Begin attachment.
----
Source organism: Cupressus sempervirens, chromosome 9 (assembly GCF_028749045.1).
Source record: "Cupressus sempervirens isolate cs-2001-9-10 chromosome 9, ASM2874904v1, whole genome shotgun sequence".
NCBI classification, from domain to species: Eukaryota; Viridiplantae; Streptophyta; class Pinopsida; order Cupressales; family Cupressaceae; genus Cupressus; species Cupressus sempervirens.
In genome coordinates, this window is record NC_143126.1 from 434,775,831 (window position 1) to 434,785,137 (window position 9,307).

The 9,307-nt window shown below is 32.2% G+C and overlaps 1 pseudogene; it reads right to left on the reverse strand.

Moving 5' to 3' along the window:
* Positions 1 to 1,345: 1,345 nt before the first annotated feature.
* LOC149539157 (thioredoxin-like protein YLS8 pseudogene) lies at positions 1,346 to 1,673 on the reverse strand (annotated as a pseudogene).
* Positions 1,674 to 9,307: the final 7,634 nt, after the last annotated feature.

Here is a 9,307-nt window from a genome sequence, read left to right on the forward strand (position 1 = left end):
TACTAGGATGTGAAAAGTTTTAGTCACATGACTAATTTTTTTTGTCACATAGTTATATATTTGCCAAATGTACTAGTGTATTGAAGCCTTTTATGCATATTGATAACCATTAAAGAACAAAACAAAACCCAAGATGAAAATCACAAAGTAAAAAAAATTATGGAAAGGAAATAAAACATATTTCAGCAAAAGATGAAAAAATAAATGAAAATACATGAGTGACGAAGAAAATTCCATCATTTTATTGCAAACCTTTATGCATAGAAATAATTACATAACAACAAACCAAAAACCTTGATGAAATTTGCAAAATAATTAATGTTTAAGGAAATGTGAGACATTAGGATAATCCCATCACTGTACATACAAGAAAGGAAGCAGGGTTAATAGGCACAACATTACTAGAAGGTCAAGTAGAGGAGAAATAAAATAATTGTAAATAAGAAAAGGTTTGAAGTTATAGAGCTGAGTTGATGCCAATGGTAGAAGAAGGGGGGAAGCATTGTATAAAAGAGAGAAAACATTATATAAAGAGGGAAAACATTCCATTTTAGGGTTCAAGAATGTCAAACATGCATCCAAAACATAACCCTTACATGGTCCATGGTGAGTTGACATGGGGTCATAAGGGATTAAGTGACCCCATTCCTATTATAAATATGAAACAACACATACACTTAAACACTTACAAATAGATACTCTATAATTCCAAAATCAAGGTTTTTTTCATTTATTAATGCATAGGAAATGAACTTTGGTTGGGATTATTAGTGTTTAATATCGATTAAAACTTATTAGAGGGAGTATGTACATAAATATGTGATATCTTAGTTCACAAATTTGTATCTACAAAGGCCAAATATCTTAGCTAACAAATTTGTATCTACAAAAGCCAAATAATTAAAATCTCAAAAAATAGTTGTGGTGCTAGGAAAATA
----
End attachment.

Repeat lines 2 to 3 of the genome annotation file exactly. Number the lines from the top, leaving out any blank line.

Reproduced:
Source record: "Cupressus sempervirens isolate cs-2001-9-10 chromosome 9, ASM2874904v1, whole genome shotgun sequence".
NCBI classification, from domain to species: Eukaryota; Viridiplantae; Streptophyta; class Pinopsida; order Cupressales; family Cupressaceae; genus Cupressus; species Cupressus sempervirens.